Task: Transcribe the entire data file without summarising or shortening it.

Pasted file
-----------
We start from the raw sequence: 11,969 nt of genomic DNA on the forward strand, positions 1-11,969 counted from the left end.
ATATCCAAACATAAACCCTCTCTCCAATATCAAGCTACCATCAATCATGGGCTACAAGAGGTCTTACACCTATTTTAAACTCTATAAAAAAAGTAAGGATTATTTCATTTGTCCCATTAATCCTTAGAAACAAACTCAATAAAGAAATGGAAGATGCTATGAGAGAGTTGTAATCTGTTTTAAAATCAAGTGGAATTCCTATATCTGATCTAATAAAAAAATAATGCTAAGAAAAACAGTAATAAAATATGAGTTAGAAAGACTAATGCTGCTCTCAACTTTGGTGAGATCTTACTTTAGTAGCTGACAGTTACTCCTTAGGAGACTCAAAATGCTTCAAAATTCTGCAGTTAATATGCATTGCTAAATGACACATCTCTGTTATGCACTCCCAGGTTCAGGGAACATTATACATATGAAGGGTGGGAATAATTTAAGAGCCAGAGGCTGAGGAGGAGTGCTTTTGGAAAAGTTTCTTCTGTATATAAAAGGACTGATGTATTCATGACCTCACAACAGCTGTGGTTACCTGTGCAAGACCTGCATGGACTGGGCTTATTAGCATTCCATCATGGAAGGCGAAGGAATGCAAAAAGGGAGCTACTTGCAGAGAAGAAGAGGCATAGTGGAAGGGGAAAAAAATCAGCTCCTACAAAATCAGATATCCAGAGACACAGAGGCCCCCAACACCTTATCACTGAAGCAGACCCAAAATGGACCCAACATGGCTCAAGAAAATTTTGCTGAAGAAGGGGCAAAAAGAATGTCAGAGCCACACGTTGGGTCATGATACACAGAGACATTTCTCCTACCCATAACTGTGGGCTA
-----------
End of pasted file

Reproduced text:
We start from the raw sequence: 11,969 nt of genomic DNA on the forward strand, positions 1-11,969 counted from the left end.
ATATCCAAACATAAACCCTCTCTCCAATATCAAGCTACCATCAATCATGGGCTACAAGAGGTCTTACACCTATTTTAAACTCTATAAAAAAAGTAAGGATTATTTCATTTGTCCCATTAATCCTTAGAAACAAACTCAATAAAGAAATGGAAGATGCTATGAGAGAGTTGTAATCTGTTTTAAAATCAAGTGGAATTCCTATATCTGATCTAATAAAAAAATAATGCTAAGAAAAACAGTAATAAAATATGAGTTAGAAAGACTAATGCTGCTCTCAACTTTGGTGAGATCTTACTTTAGTAGCTGACAGTTACTCCTTAGGAGACTCAAAATGCTTCAAAATTCTGCAGTTAATATGCATTGCTAAATGACACATCTCTGTTATGCACTCCCAGGTTCAGGGAACATTATACATATGAAGGGTGGGAATAATTTAAGAGCCAGAGGCTGAGGAGGAGTGCTTTTGGAAAAGTTTCTTCTGTATATAAAAGGACTGATGTATTCATGACCTCACAACAGCTGTGGTTACCTGTGCAAGACCTGCATGGACTGGGCTTATTAGCATTCCATCATGGAAGGCGAAGGAATGCAAAAAGGGAGCTACTTGCAGAGAAGAAGAGGCATAGTGGAAGGGGAAAAAAATCAGCTCCTACAAAATCAGATATCCAGAGACACAGAGGCCCCCAACACCTTATCACTGAAGCAGACCCAAAATGGACCCAACATGGCTCAAGAAAATTTTGCTGAAGAAGGGGCAAAAAGAATGTCAGAGCCACACGTTGGGTCATGATACACAGAGACATTTCTCCTACCCATAACTGTGGGCTA